Initiate the Ink 

New books and events dot the literary landscape this fall.

The object of literature isn't to educate, it's to initiate, to return us to our human form. By wrenching us out of ourselves in an abstract process of self-reflection, it attempts to bring us into a state in which we might recognize that our life consists, according to Jorge Luis Borges, "of a single moment — the moment when a man knows forever more who he is." These moments can't be offered up on silver platters. They must be teased out, earned, imperiled and revived. When you understand that "Moby Dick" the novel has very little to do with Moby Dick the whale, for example, then you may successfully leave port. Here is a smattering of literary-book events during the next few months.


click to enlarge Alma Katsu - MARION ETTLINGER
  • Marion Ettlinger
  • Alma Katsu


Alma Katsu presents her novel "The Taker." A mixture of historical fiction and love story with allusions to Pinocchio running through it — and by allusion I don't mean to imply a puppet plays the romantic lead. Fountain Bookstore, 6:30 p.m.


Brian Burns will read from and sign copies of his new biography, "Lewis Ginter: Richmond's Gilded Age Icon." Our town probably should have changed its name to Gintersville long ago. Chop Suey Books, 6 p.m.

"Community Discussion on 9/11: Ten Years Later." Granta Magazine is sponsoring this panel to reflect on the day that changed contemporary America. Kelly Justice will moderate, and authors Dean King, Michele Young-Stone and Rebecca Joines-Schinsky will serve as panelists. Fountain Bookstore, 6:30 p.m.


"Front Porch Flash Fiction Book Release." Like comics, flash fiction is gaining readership in droves. One reason: less static between the author and the published page equals purity. Velocity Comics, 7 p.m.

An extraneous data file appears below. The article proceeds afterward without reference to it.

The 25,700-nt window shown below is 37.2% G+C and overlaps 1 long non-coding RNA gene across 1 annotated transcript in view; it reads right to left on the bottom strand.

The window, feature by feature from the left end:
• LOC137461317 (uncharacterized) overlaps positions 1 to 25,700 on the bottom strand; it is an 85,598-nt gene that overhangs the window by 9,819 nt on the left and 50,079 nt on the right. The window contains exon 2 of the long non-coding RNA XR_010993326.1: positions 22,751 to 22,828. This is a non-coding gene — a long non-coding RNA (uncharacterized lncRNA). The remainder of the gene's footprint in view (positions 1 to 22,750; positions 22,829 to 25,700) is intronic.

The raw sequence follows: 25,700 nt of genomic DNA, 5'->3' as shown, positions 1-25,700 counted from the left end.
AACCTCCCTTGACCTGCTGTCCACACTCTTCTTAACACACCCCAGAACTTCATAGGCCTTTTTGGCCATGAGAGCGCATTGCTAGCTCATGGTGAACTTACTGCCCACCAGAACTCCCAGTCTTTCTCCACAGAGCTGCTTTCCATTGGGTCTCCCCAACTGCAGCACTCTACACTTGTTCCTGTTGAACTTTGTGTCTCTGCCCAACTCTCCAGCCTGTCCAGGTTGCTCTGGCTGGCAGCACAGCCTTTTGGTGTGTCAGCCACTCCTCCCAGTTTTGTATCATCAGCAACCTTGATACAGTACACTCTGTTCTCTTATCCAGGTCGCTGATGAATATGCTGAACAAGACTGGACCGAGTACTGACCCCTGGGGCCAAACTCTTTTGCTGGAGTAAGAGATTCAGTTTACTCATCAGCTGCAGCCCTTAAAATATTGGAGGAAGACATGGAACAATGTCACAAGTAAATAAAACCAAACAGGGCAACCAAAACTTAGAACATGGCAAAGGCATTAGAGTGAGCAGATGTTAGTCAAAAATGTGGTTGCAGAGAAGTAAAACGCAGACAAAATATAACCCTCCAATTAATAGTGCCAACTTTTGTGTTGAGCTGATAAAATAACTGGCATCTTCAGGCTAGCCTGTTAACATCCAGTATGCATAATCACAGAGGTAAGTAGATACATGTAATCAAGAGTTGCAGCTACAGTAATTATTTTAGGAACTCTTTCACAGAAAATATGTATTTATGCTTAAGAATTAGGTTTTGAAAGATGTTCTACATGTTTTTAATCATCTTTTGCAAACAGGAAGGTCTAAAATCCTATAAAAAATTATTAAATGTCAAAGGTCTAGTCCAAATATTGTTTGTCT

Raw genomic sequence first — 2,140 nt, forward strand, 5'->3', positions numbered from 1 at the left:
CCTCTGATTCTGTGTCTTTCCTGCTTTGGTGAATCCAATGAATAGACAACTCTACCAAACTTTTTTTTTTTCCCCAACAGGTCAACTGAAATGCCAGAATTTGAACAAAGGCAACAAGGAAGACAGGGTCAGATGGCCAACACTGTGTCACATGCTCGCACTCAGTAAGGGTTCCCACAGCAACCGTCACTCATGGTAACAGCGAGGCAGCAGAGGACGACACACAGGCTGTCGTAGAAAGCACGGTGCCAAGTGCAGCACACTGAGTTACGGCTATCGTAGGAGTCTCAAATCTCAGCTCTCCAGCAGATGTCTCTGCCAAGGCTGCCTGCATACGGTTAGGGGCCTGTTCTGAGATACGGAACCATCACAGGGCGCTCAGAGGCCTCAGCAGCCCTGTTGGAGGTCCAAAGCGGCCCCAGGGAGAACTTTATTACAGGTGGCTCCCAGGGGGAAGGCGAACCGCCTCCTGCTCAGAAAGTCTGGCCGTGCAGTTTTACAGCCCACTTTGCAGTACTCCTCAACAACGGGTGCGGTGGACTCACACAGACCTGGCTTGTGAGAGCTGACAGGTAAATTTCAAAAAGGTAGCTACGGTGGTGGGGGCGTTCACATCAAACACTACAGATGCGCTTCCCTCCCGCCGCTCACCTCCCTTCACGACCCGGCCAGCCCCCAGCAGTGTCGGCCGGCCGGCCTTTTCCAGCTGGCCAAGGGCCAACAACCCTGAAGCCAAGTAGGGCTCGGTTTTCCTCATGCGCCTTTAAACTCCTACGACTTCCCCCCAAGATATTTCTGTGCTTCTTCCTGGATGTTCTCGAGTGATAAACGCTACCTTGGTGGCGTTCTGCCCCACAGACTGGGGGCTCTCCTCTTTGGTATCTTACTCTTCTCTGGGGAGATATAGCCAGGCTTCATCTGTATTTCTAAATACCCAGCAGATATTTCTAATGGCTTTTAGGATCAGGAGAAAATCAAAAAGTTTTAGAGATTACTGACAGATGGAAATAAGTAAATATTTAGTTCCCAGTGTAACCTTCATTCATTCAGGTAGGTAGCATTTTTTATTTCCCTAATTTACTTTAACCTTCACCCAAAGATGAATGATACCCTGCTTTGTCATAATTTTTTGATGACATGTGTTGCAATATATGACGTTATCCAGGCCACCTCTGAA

"All-Night, All Write Marathon and Cookout." Style Weekly's Valley Haggard and Bird Cox lead a stable of sweaty writers grinding it out for a 24-hour literary happening that probably will quickly devolve into something more primal, such as a burp-off. But this is a good cause that benefits local nonprofits, including Richmond Young Writers. There will be events, and if all else fails, a cookout. Chop Suey Books.


Pat Garber signs her recent book, "Heart Like a River," based on the Civil War diaries of Sgt. Maj. Newsom Edward Jenkins. Book People, 3 p.m.


Sandra Beasley presents her memoir, "Don't Kill the Birthday Girl: Tales from an Allergic Life." Beasley may face an interesting scenario, coming in on the heels of a writing marathon, but she'll make it work. And then she'll defy death by eating a single peanut on Patriot Day. Chop Suey Books, 4 p.m.

100 years young, Gertrude Murrell DuPont Howland will present and sign her newly-published "Short Stories and Poems." Book People, 2 p.m.


Feather Schwartz Foster is slated to autograph copies of her new book, "The Real First Ladies." We're talking Martha, Dolly, Eleanor and Mamie here. Book People, 3 p.m.


Meg Medina presents her children's book, "Tia Isa Wants a Car." Bring the kids and help Medina ring in Hispanic Heritage Month. Fountain Bookstore, 2 p.m.